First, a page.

I use them for marking centers for
boring holes, I use them as scribes, and I poke holes in wood
for starting tiny brass screws. These photos show some of my
awls but not all my awls.
The one on the upper left is the
first one I ever owned. It was 1959 and I was in the Eighth
Grade. My dad fished it out of a box of miscellaneous stuff he
bought at an auction and gave it to me.
The other awls in the photo were
accumulated over the subsequent years and some I made, i.e., the
first and the last ones on the bottom row.
The one on the lower right I made
from the spike of an old broken tempered bronze blanket pin so
it is spark-less and nonmagnetic.
The following are another kind of
awl which is on the proximal end of English joiners' striking
knives, scribes, or marking knives. The knife end is the subject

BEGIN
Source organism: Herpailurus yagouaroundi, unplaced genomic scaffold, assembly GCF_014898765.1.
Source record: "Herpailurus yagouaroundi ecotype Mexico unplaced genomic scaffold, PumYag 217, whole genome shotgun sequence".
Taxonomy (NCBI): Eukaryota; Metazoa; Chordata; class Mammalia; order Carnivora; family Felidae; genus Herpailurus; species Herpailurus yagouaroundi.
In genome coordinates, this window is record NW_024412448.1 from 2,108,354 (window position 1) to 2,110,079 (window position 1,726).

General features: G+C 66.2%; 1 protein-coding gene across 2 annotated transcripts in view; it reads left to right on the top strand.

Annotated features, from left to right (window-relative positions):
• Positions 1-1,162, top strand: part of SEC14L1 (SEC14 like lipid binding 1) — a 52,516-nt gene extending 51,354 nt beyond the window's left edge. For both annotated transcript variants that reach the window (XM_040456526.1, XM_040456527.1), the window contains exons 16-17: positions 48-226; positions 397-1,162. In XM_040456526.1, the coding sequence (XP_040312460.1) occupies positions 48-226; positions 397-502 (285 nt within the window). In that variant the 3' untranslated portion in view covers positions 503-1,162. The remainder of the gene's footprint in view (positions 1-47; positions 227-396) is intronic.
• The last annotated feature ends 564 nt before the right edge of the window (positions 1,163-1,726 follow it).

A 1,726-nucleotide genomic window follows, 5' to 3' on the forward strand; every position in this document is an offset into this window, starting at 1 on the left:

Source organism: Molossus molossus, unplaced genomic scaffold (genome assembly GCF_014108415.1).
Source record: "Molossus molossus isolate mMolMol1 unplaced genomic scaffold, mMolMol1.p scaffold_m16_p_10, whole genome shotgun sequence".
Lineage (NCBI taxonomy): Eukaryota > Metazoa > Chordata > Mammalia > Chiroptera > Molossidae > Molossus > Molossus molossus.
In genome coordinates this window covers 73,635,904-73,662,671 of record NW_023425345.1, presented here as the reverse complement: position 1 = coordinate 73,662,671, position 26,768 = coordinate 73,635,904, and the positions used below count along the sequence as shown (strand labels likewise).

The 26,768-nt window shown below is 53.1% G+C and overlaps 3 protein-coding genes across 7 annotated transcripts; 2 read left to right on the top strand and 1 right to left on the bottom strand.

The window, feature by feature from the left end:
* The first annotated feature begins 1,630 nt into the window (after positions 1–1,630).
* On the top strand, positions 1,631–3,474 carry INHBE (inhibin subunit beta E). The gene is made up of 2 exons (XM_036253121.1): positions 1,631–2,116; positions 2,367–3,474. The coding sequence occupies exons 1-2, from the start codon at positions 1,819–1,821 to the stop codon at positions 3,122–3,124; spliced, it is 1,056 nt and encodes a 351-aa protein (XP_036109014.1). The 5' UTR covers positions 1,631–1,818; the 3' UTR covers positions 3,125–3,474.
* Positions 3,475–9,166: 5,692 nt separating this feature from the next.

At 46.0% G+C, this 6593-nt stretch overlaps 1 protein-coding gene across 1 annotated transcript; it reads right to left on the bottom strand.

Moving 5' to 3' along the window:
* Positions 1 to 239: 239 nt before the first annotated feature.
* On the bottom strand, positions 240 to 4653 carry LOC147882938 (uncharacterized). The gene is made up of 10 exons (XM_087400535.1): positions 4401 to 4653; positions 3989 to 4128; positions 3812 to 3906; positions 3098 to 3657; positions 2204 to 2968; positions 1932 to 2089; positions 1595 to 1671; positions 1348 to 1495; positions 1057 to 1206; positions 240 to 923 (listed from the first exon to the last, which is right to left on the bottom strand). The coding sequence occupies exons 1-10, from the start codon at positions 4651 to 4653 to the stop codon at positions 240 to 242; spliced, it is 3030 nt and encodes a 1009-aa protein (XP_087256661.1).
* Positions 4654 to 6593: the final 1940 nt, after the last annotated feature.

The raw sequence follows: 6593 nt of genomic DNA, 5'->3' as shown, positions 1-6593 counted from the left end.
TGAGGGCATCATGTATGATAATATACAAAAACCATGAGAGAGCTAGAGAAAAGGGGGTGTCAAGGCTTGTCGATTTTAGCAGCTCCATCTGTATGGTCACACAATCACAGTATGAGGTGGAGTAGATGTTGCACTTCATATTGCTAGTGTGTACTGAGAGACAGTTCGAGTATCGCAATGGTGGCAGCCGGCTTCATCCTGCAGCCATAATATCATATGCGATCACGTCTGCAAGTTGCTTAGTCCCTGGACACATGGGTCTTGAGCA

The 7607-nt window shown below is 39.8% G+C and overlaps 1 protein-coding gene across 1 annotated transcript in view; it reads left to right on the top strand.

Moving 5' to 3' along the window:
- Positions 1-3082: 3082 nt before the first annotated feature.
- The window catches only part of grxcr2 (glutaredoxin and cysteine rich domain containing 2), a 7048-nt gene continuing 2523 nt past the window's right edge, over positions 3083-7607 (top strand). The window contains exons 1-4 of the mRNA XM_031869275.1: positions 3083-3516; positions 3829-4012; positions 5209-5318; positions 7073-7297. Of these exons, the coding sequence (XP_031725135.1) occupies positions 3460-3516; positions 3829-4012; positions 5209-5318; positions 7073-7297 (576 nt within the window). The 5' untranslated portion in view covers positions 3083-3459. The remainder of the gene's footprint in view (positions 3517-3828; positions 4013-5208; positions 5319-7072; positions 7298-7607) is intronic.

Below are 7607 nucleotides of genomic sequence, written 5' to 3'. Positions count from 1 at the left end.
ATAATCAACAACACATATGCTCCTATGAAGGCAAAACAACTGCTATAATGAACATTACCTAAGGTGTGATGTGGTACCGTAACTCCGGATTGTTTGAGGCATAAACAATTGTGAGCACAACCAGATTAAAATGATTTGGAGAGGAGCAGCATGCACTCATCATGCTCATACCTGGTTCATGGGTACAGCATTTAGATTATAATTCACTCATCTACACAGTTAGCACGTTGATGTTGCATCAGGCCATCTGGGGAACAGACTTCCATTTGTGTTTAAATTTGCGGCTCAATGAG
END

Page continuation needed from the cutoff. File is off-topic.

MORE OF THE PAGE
of this post.
These tools have long been used in
the British Isles for laying out lines on wood for precise cuts
with saws and chisels and they were sometimes made by individual
craftsmen but most appear to have been manufactured.
They seem to have first appeared in
the very late 18th Century and were made in Sheffield, England
well into the 20th Century. For this commentary I selected a
variety of such tools so you can see the variation. Most are
sharpened from both sides but a few exhibit a single bevel.
First, all I have seen have a sharp
awl point on one end and a flared striking blade on the other
My favorite one that I have
used for many years is the one that is third from the right in
the above photo. It has a single bevel and the front and back
are parallel. The specimen on the left appears to be quite early
and it was fitted with a wooden bulbous handle to facilitate